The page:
The Barn Swallow is remarkable for the incredibly long migrations that it undertakes every year. Birds from different parts of Europe, migrate southwards to avoid the harsh northern hemisphere winters, and spread across the vast African continent …
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The Remarkable Barn Swallow
The Barn Swallow (hirundo rustica) is one of the world’s most widely distributed and common bird species. It is found throughout much of the world, and can be seen on all of the continents bar Australia. It is a distinctive bird with blue upper parts, a long, deeply forked tail and curved, pointed wings. It is found throughout Europe, Asia, Africa and the Americas. In English-speaking Europe it is just called the Swallow; in Northern Europe it is the only common species called a “swallow.” In Africa it has been known as the “European Swallow” because of its long migration from northern hemisphere Europe, to deep southern Africa.
The Barn Swallow is remarkable for the incredibly long migrations that it undertakes every year. Birds from different parts of Europe, migrate southwards to avoid the harsh northern hemisphere winters, and spread across the vast African continent to exploit the abundant insects that form the bulk of their food during the African summer. It returns to the northern hemisphere at the beginning of the southern hemisphere winter, and breeds during the northern summer, usually in nests constructed in barns or barn-like outbuildings, hence the common name “Barn Swallow.” Whilst the migration of the Barn Swallow to and from Africa is now well known, this was not always so. The popular belief was that they hibernated.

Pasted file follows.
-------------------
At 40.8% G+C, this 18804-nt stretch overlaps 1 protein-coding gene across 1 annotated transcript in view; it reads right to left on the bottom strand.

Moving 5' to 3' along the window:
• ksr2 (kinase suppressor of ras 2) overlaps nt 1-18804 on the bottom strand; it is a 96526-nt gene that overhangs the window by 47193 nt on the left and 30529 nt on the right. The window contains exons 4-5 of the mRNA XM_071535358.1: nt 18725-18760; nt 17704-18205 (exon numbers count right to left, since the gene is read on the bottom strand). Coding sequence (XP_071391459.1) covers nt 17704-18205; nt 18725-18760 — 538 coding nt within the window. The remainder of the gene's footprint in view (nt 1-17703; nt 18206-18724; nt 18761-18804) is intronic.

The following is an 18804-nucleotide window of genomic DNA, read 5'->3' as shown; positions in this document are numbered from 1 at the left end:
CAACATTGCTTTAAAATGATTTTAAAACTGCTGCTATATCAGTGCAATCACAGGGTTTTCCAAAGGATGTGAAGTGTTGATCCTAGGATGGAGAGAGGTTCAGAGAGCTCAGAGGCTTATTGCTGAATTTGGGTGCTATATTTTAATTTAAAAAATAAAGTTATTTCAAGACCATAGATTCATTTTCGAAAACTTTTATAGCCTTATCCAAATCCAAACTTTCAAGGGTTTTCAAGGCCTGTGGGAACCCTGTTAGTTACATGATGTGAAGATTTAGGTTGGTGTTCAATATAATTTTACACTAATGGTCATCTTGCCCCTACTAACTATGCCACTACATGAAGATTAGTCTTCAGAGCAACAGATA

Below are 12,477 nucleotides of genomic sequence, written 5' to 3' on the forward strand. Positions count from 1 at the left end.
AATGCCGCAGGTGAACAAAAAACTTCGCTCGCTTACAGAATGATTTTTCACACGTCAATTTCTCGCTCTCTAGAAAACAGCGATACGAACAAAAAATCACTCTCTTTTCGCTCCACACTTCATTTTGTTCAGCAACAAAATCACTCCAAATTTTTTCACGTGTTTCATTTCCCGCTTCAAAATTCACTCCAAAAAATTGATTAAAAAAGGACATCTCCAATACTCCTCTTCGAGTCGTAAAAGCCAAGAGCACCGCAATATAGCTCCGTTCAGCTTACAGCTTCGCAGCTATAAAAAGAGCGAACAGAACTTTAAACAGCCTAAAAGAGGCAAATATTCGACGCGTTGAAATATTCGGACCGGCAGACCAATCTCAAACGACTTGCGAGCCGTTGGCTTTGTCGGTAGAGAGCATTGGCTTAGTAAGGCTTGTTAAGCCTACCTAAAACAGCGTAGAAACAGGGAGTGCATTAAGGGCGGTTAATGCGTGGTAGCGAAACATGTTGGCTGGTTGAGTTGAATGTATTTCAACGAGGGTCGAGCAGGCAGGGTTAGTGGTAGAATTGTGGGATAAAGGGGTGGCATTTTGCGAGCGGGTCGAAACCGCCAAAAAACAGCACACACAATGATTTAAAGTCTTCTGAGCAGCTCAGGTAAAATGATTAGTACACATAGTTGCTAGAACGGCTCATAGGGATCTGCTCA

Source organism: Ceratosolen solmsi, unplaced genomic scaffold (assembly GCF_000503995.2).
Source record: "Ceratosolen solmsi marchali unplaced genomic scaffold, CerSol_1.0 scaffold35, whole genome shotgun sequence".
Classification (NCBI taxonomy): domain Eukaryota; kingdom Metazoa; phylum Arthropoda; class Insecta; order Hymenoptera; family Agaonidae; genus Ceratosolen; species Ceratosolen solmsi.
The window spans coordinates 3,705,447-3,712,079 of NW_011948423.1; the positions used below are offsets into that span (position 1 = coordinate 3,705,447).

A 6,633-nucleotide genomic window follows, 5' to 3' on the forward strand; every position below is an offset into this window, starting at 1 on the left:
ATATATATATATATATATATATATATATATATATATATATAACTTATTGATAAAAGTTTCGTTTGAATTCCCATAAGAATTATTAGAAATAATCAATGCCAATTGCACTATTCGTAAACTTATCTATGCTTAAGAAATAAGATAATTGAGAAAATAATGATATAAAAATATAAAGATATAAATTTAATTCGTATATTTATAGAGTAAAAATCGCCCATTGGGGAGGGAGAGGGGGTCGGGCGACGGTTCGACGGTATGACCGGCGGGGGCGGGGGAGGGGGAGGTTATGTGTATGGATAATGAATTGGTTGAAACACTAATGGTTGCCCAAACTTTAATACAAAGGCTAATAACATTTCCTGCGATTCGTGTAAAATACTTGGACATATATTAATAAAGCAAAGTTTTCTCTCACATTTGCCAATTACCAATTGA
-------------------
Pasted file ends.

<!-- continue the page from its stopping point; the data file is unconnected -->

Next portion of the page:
Migration of Barn Swallows between Britain and South Africa was first established on 23 December 1912, when a bird that had been ringed by James Masefield at a nest in Staffordshire, England, was found in Natal, South Africa. This showed that swallows from Britain migrated to the extreme southern end of Africa.
This first ringing recovery was made in Natal on the east coast of South Africa, at a place known as Umhlanga, a few miles away from a site known as Mount Moreland.
Ringing, or Banding, is the process wherein a bird, in this case a Barn Swallow, is caught, and a uniquely numbered small metal ring is attached to one of its legs, and the bird is released. The released bird goes about its normal life, without hindrance from the ring. A ringing recovery is when a ringed bird is found dead, and the ring is recovered, and the details of where it was found, is reported to the person who originally placed the ring on the bird. A ringing control is when a ringed bird is caught alive by another person at another site, and the details of the ring on the bird’s leg are recorded, and the date, time and location of the capture of the bird are passed on to the person who originally placed the ring on the bird. In a ringing control, the captured bird is released with the ring still attached.